This is the "what I did in my weekend" post. Sometimes I forget to simply describe daily life here.
This weekend started out with a report that flyers had been distributed in Herat city calling for a demonstration against the execution of Saddam Hussein. Our security officer decided to take no risks that we could get caught up in a demonstration where anti-Western sentiments would be likely to be running high, so we had a movement restriction until further notice. That means we stay in our guesthouse compounds except for "essential movement". This is the third Friday in a row we've been on "essential movement only". It gets tired.
The first time we had this restriction I asked the head of the office whether going to the gym could be considered essential movement if I felt it was essential in order to maintain my mental well-being. He basically laughed me out of the room. I guess it is always possible to skip rope in the compound, or run around in small circles like a caged animal.
I spent the day with the Commander, playing cards, writing emails, reading, and watching The West Wing. In the early evening the restriction was lifted (there had been no demonstration), but there isn't really anywhere to go at night anyway.
This morning I woke excited, I had a date with a woman who teaches yoga back home in the USA, she has agreed to take me through my practice a few times a week (until she goes on leave in two weeks). I got there and realised that the practice room heater wasn't working so we had to start off in the cold, ouch. But once we warmed up it was great - apart from a moment in which I couldn't get into the Crow pose and suddenly, without warning, felt tears welling up in my eyes. Well, maybe that was also a good moment in its own way.
I wanted to get back to the lovely boy's house before too late because today is his birthday. I had a present for him and planned to make him breakfast. But as I walked out to where my driver was waiting I suddenly heard a noise that makes me very nervous here - it was the sound of a crowd of men shouting. I got in the car and asked the driver what was going on, he had no idea but suddenly we saw a large crown of men walking along the street in front of us. I asked him to quickly retreat into the guesthouse where I had been doing the yoga and called my security officer and our radio room.
For the next hour the driver and I sat in the car, snacking on some dried peas and raisins that he found in the glove box and talking about the Iranian pop music on the radio. From time to time I would get a call from the security officer updating me on their progress in identifying the reason for the demonstration (it turned out to be angry motorcyclists protesting some licensing decision by the government but the police initially told him it was the Saddam Hussein protest). As I was sitting there I realised how much more patient I've become since I arrived in Afghanistan. And how much better I am at accepting that my plans are often going to be interrupted or totally changes by circumstances out of my control.
After an hour we got the go ahead to move so I decided to make the most of movement while it was allowed and run some other birthday related errands. The first was to the Italian army base, to purchase some wine and beer. Yes, that's right. If I want to buy alcohol I have to go to an army base and be escorted by an army officer into the PX ( duty-free store). I bought a bit more than I could carry, but none of the charming Italian soldiers could help me carry it out to the car because they are not allowed out the front gate of their compound without their full protective gears on (including helmet, body armour and a big gun).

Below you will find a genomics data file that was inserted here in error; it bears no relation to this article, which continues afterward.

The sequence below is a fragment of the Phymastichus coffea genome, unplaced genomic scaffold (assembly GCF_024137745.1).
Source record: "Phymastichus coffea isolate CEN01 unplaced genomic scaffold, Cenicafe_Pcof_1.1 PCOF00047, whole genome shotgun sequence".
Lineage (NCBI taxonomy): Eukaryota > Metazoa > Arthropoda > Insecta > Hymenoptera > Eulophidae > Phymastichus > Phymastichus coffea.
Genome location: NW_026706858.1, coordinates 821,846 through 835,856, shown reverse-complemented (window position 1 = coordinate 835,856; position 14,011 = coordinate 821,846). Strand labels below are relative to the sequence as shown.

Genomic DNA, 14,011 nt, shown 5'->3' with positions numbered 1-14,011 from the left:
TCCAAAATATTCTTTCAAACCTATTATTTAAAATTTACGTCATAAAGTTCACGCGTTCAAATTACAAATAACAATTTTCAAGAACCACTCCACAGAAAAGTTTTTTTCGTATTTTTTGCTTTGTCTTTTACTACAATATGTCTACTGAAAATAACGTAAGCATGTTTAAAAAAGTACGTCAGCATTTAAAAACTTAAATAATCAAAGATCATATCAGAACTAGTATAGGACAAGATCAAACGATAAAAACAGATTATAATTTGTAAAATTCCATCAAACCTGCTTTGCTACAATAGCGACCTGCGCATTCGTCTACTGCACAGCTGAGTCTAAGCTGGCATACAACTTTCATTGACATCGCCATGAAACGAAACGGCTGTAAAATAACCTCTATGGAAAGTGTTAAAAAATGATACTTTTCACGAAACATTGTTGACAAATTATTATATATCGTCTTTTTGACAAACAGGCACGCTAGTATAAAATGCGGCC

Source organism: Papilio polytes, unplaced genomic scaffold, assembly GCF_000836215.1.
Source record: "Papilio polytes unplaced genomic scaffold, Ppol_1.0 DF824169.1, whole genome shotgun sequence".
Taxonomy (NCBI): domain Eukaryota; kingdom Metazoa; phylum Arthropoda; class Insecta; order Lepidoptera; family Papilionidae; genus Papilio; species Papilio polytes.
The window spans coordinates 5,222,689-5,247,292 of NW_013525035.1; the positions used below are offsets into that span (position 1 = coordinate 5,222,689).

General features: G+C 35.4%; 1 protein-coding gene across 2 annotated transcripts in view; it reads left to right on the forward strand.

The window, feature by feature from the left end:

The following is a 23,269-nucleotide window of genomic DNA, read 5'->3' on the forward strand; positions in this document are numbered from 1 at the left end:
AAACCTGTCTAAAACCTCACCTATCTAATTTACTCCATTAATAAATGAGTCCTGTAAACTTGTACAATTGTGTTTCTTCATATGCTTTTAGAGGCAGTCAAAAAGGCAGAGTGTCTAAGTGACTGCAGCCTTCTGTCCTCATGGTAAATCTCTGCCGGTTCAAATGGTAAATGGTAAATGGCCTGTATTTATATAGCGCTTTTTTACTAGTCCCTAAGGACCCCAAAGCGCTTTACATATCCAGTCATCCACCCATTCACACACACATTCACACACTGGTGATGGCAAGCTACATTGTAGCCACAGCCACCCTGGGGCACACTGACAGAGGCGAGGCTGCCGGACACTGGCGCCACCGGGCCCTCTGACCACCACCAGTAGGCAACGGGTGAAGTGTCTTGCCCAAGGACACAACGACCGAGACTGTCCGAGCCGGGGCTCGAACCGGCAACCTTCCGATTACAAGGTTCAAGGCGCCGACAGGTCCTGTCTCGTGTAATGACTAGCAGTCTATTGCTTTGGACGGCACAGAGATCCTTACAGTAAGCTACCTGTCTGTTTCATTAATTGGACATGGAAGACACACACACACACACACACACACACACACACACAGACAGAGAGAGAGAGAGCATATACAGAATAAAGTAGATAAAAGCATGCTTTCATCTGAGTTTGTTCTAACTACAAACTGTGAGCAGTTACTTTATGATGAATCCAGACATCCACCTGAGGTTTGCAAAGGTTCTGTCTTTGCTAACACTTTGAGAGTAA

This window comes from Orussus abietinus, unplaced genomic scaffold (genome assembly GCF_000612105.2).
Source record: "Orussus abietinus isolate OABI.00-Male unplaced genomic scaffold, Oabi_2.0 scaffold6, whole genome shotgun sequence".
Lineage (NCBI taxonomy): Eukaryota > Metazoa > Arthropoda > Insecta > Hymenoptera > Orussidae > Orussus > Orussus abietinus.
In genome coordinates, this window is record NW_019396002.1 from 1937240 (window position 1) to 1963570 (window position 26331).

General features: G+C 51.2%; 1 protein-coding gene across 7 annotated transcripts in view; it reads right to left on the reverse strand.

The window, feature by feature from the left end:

My next errand was back at my house. Last night I asked the Commander hat he would like me to make for his birthday dinner. He said "sushi" imagining it to be an impossible dream. But it turns out that last time I was in Portland with him I stocked up on all the basic ingredients for making sushi! Of course we don't have any fish, but I'll make it vegetarian, I have everything else. That's next on my to do list.
When I got to his place he opened his present, and I cooked him up some eggs and made coffee (instant, ugh) for brunch. Then we had fun doing silly on-line quizzes like 'Which super-hero are you?" (I'm Wonder Woman, he was either The Hulk, or Cat Woman, an equal tie between unlikely alter-egos). I then made him do "Which super-heroine would you marry?" and he was probably relieved to get the right answer (WW!). It carried on for sometime, (Which famous poet? He is Dylan Thomas, I am e.e. cummings) before we decided to go and have some fun shopping for orphans.
Okay, the pun is bad. But it was fun buying warm clothes, hats, socks, stockings and gloves for the orphans in Chegcharan. If you missed my earlier post, this was one of the Commander's ideas. Our Christmas present to ourselves was to buy as many warm clothes as we could find and give them to the orphanage. Some of our friends also gave money. Thanks!
I was amazed how far the money went. Here are some rough indications:
- warm jacket $4
- fleecy suit (top and pants) $3-4
- fleecy hats $1
- gloves 50c
- socks 50c
- stockings $1
So for $10 we could get a complete outfit for one child. When I get up to Chegcharan I'll go to the market and buy rubber boots, we have limited space on the small plane we'll be flying in so we couldn't get them here. We have money left over, so our next idea is to buy soccer balls and other sports equipment for the orphanage here in Herat. Oh - and we could get art and craft supplies! This is fun!
Well, I'm going to get started on that sushi. But that's what I did on my weekend. Hope yours were fabulous and full of as much fun and love as mine was.